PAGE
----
Davos this year featured nearly 2,500 global leaders, more than 50 heads of state and government, and 300 government representatives who shared their vision for the future of the world. In addition to this, over 1,250 leaders from the private sector participated, along with more than 100 Global Innovators and Technology. More than 200 leaders from NGOs, social enterprises, academia, faith-based and religious groups, and labour organisations also attended. The Meeting was covered by over 400 media leaders and reporting press.

It is sufficient to say that it was very well represented!

FORGOTTEN LOCAL NEWS

As the world and its leaders largely focus on global issues such as rising conflict, food security, climate change and the risk of current and future pandemics, there still exist natural disasters aided by the lack of adequate infrastructure and deteriorating rule of law (in some cases).

In Ghana, for instance, every single year without fail, during the country’s rainy season, several cities are flooded, homes are destroyed, livelihoods are washed away, and lives are often lost. Indeed, the effects of climate change have a role to play in things such as the severity of more recent rains as we observe in South Africa, Uganda, the DRC, Tanzania, Rwanda, Mozambique, Malawi, and Madagascar par exemplar.

In taking a more percipient look, we cannot ignore our poor drainage systems that are filled with plastic waste and other kinds of drain blockages. It is important that we highlight these issues and recognise where the effects of climate change stop, and where the effects of a lack of bold, generation-altering initiatives exist. It starts to paint a worrying picture when we add into the mix the laws concerning waste management that does not address these decades-old serious issues for the average Joe.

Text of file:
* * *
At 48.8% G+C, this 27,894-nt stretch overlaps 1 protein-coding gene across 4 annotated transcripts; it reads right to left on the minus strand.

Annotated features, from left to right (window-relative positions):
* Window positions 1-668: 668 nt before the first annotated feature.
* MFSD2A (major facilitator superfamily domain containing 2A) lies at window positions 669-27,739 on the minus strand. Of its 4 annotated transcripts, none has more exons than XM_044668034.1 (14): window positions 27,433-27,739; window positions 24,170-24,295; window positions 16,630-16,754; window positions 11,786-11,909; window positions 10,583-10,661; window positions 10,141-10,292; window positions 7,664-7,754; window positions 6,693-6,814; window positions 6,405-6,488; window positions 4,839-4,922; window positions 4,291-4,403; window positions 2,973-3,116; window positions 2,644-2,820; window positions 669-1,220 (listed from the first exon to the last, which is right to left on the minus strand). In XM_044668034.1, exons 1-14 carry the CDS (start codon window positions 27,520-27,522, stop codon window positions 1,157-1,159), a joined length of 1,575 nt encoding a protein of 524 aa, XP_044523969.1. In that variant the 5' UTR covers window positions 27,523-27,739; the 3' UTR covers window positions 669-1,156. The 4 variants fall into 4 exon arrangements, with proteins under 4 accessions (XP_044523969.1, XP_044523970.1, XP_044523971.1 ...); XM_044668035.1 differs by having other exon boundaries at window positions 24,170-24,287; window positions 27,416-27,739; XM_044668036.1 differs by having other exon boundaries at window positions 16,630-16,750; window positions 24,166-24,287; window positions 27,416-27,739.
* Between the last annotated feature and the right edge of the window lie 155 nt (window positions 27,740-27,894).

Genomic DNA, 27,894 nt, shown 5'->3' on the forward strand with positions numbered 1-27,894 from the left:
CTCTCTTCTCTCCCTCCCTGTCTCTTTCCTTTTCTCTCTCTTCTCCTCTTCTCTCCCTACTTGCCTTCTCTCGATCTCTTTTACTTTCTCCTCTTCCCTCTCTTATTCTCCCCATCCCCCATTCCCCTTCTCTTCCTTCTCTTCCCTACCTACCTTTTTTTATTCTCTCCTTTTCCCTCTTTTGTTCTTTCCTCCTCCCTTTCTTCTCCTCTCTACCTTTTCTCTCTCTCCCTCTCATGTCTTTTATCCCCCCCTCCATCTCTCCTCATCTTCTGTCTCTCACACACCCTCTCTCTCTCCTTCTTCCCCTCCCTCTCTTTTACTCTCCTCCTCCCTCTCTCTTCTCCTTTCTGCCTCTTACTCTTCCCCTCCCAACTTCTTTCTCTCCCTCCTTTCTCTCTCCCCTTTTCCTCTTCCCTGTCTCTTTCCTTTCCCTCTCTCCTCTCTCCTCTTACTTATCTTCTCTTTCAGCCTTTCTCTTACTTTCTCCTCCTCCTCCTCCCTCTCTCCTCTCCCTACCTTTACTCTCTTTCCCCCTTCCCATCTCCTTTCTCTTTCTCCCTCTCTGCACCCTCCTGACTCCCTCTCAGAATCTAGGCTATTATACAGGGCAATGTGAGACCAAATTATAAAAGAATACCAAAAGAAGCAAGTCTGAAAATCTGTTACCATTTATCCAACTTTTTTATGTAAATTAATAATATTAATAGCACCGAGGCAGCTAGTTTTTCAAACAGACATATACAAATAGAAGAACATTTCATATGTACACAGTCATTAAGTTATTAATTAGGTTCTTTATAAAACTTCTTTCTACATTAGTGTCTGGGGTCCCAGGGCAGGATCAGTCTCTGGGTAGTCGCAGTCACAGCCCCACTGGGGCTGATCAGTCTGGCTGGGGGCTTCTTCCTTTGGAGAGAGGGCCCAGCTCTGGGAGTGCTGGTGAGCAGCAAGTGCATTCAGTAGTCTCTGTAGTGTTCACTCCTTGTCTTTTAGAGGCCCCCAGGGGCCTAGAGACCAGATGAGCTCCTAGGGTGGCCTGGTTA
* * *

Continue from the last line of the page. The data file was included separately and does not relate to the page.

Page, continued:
Davos could function also as a platform that highlights these more low-hanging issues that can be dealt with in more expedient and plausible manners and with speed. As we look to solve the major issues of the world, we should recall also that these issues are solved for the citizens of the world and for the people of our countries, cities, towns, villages and immediate communities.

At this stage of the advancement of technologies and the knowledge that we share as a global community, lives should not be lost to things we can mitigate, control, and arrest, especially as these said things occur every year without fail. Local flooding and the associated carnage is one thing, but the man-caused local disasters that we can solve are aplenty!

I hope you enjoyed the read. Hit me up and let’s keep the conversation going! I read all the feedback you send. Also, feel free to throw at me topics you’d like to read or hear my thoughts on. You can always head to my Calendly to schedule a quick chat by going to calendly.com/maxwellampong. Or connect with me your own way through my Linktree: https://linktr.ee/themax.

These are all facts. And this has been an opinion piece.

Have a blessed week!

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Dr. Maxwell Ampong is an Investment Strategist at Maxwell Investments Group (MIG). MIG has a disciplined approach toward executing ESG-centric Sustainability Development Models, Agricultural Sector Optimisation, Local & International Trade of Soft Commodities and Market-Acquisition Strategies. He is also the Co-Founder of The RIO Corporation, the connectors between impoverished communities and impact solutions worldwide. Rya G. Kuewor is the Director of Social Impact & ESG at Maxwell Investments Group and the Co-Founder of The RIO Corporation. They write about trending and relevant economic topics, and general perspective pieces.

Co-Authored by Dr. Maxwell Ampong & Rya G. Kuewor

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Maxwell Ampong
Maxwell Ampong

Content ContributorPage: MacroeconomicBulletin